Haberdashery: Clockwork Hat


What's better than a hat? A hat with a freaking clock on it! I've been dying to do this project ever since I saw a leather fedora with a working clock on it, and it took me just a matter of seconds to complete -- so if you have the same enthusiasm as I, this should be a breeze.

- Clock
- Scissors
- Long cloth
- Your head (Surprisingly easy to forget -- remember that glass is dangerous)

Step 1: DeGut

Choose your clock -- be it a watch face or that huge, ugly cat thing from your grandmother's yard sale, all that matters in this project is the innards. It helps to have you clock broken so you don't feel too bad about demolishing it (Furthermore than it already is). Well, I just found this thing hanging around in our garage, and I saw it as the perfect opportunity to try the project.

This particular model was difficult to deal with -- no screws at all. I popped off those blue things that mark the multiples, which allowed me to get rid of the number interface. Then I had to get the workings out -- which were GLUED to the back of the base! Well, after that minor issue, I ended up with a little fun -- BREAKING THE GLASS! I simply stuck it in a paper bag and smashed it to my heart's content. Then I carefully took out the hands and BAM, I had the initial workings of the clock.

Step 2: The Wrapping

Now that you have the parts, all you need is a way to stick it on your hat. Get a long cloth (Probably that thing you stole from the back of those chairs from your sister's wedding) and wrap it around the diameter of your selected hat (I used an unfinished version of SelkeyMoonbeam's cardboard hat) and double the length. Whatever is left over is not needed, so lop it off and get going.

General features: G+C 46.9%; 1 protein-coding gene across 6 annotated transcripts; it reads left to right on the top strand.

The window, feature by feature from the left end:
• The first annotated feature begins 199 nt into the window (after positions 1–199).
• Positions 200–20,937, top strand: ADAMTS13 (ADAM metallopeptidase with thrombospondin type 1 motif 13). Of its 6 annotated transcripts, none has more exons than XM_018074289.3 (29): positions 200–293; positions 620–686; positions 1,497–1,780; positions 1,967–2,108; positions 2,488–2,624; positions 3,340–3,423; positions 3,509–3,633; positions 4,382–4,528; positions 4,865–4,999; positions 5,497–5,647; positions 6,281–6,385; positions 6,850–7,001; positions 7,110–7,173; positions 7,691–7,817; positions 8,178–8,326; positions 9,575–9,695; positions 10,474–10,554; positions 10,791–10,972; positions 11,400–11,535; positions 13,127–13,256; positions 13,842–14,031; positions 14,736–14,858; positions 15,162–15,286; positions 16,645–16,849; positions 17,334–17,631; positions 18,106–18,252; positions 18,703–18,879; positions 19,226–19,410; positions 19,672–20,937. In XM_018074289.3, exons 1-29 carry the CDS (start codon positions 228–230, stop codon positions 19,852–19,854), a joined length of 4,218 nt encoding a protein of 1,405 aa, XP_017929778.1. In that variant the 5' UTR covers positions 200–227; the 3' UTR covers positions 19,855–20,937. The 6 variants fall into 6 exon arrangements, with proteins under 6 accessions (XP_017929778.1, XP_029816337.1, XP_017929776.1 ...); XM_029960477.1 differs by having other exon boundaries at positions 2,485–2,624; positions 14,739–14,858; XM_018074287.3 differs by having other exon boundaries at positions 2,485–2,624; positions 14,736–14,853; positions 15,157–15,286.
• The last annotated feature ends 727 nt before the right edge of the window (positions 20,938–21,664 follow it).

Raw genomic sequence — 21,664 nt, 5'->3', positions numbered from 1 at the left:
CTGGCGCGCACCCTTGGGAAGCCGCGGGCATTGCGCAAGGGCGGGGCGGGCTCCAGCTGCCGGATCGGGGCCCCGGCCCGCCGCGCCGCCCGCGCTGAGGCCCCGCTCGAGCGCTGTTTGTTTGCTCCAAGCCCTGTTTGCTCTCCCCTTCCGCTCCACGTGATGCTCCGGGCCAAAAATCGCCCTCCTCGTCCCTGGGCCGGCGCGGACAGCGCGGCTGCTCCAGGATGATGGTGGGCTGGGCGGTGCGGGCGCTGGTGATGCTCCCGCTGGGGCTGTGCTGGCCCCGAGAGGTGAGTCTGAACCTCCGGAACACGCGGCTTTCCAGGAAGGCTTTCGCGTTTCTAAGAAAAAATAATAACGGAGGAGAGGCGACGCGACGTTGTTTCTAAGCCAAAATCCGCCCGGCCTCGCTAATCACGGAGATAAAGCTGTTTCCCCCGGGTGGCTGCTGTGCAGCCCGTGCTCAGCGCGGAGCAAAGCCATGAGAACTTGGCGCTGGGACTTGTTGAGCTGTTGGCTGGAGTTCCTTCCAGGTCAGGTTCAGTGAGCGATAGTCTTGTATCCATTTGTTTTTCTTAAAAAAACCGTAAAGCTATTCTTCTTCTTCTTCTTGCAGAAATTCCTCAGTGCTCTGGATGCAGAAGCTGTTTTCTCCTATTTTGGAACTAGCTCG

Fold your length of cloth in half and place your clock guts in the middle (Or as close as possible, it doesn't really matter). This should give you a good idea of where to put it. Now cover the guts with the top layer -- so it is basically sandwiched between two layers of cloth. Cut out an "X" where the arms are going to sprout from. Remove the arms and poke the arm-rotation-mechanism out of the "X", then replace the arms.

Step 3: Finish It Off

Secure the inner workings of the clock (Now is probably the best time to insert working batteries) to the cloth, and wrap it around your chosen hat. BOOM! Done -- unless you want to take it further and sew up those loose ends (I used tape while I awaited my mom's sewing skills), then your REALLY done. And I can tell you that the hands work SO much better on a cooler hat (My duct tape rendition isn't that great). Don't remember to send in your own photos (Because that always happens), and remember -- when in doubt dragon shout! (Or blow it up -- that's always fun)



    • Weaving Challenge

      Weaving Challenge
    • Paper Contest

      Paper Contest
    • Tape Contest

      Tape Contest

    9 Discussions


    6 years ago on Introduction

    Do you mean millinery? Millinery is the making of hats, while haberdashery is a wider range of clothes, suits and men's wear. I guess it doesn't really matter, so leave it as what ever you like. Sorry for being annoying! :P

    2 replies

    6 years ago on Step 3

    Very cool idea, and nicely written up!

    I have just one slightly negative comment. The picture of your finished hat looks like it isn't going to work right. Specifically, when the minute hand gets down to about :20 past the hour, it's going to run into the brim and get stuck.

    Is this an artifact of how you took the picture?

    3 replies

    Reply 6 years ago on Step 3

    Actually, I just had to find a hat to stick the piece on, and that cardboard mess was the only thing big enough to use. I didn't quite attach the clock to it (I still need it to be sewn), and I am also creating a new hat for it to reside upon.

    However, I do not understand what you mean by artifact.


    Reply 6 years ago on Step 3

    "Artifact" -- sorry about that. I meant that the way the minute hand appeared to be too long might just be an appearance, because of the angle of the camera or something, and not something real.

    We use that term in my field (physics), when you get something which appears to be a signal or a measurement, but is really just due to an electronic glitch, or a defect in the measuring device.


    Reply 6 years ago on Step 3

    That makes much more sense. Thank you for clearing that part up -- it also doesn't hurt that I learned a little bit of interesting science vocabulary.